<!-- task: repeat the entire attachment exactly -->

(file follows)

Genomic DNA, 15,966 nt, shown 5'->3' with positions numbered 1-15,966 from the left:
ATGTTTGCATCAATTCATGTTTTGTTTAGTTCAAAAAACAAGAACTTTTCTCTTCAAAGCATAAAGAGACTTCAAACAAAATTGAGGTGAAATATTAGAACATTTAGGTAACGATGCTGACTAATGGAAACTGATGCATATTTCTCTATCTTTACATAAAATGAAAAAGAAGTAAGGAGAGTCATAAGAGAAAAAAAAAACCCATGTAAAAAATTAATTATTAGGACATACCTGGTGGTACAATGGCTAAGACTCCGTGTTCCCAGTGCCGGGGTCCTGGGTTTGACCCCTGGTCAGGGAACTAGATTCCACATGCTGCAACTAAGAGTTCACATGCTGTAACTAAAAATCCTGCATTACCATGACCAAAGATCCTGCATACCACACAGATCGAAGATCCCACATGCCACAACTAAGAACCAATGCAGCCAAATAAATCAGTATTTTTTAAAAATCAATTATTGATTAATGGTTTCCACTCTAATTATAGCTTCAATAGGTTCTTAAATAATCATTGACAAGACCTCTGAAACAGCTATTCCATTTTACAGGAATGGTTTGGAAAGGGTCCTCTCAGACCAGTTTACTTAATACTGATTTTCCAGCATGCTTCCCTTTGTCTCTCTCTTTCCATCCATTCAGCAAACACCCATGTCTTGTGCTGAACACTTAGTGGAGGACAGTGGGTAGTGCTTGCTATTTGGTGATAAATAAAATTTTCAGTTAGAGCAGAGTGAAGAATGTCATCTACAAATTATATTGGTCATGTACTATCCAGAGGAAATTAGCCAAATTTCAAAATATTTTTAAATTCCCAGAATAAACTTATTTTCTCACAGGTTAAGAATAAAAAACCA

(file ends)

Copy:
Genomic DNA, 15,966 nt, shown 5'->3' with positions numbered 1-15,966 from the left:
ATGTTTGCATCAATTCATGTTTTGTTTAGTTCAAAAAACAAGAACTTTTCTCTTCAAAGCATAAAGAGACTTCAAACAAAATTGAGGTGAAATATTAGAACATTTAGGTAACGATGCTGACTAATGGAAACTGATGCATATTTCTCTATCTTTACATAAAATGAAAAAGAAGTAAGGAGAGTCATAAGAGAAAAAAAAAACCCATGTAAAAAATTAATTATTAGGACATACCTGGTGGTACAATGGCTAAGACTCCGTGTTCCCAGTGCCGGGGTCCTGGGTTTGACCCCTGGTCAGGGAACTAGATTCCACATGCTGCAACTAAGAGTTCACATGCTGTAACTAAAAATCCTGCATTACCATGACCAAAGATCCTGCATACCACACAGATCGAAGATCCCACATGCCACAACTAAGAACCAATGCAGCCAAATAAATCAGTATTTTTTAAAAATCAATTATTGATTAATGGTTTCCACTCTAATTATAGCTTCAATAGGTTCTTAAATAATCATTGACAAGACCTCTGAAACAGCTATTCCATTTTACAGGAATGGTTTGGAAAGGGTCCTCTCAGACCAGTTTACTTAATACTGATTTTCCAGCATGCTTCCCTTTGTCTCTCTCTTTCCATCCATTCAGCAAACACCCATGTCTTGTGCTGAACACTTAGTGGAGGACAGTGGGTAGTGCTTGCTATTTGGTGATAAATAAAATTTTCAGTTAGAGCAGAGTGAAGAATGTCATCTACAAATTATATTGGTCATGTACTATCCAGAGGAAATTAGCCAAATTTCAAAATATTTTTAAATTCCCAGAATAAACTTATTTTCTCACAGGTTAAGAATAAAAAACCA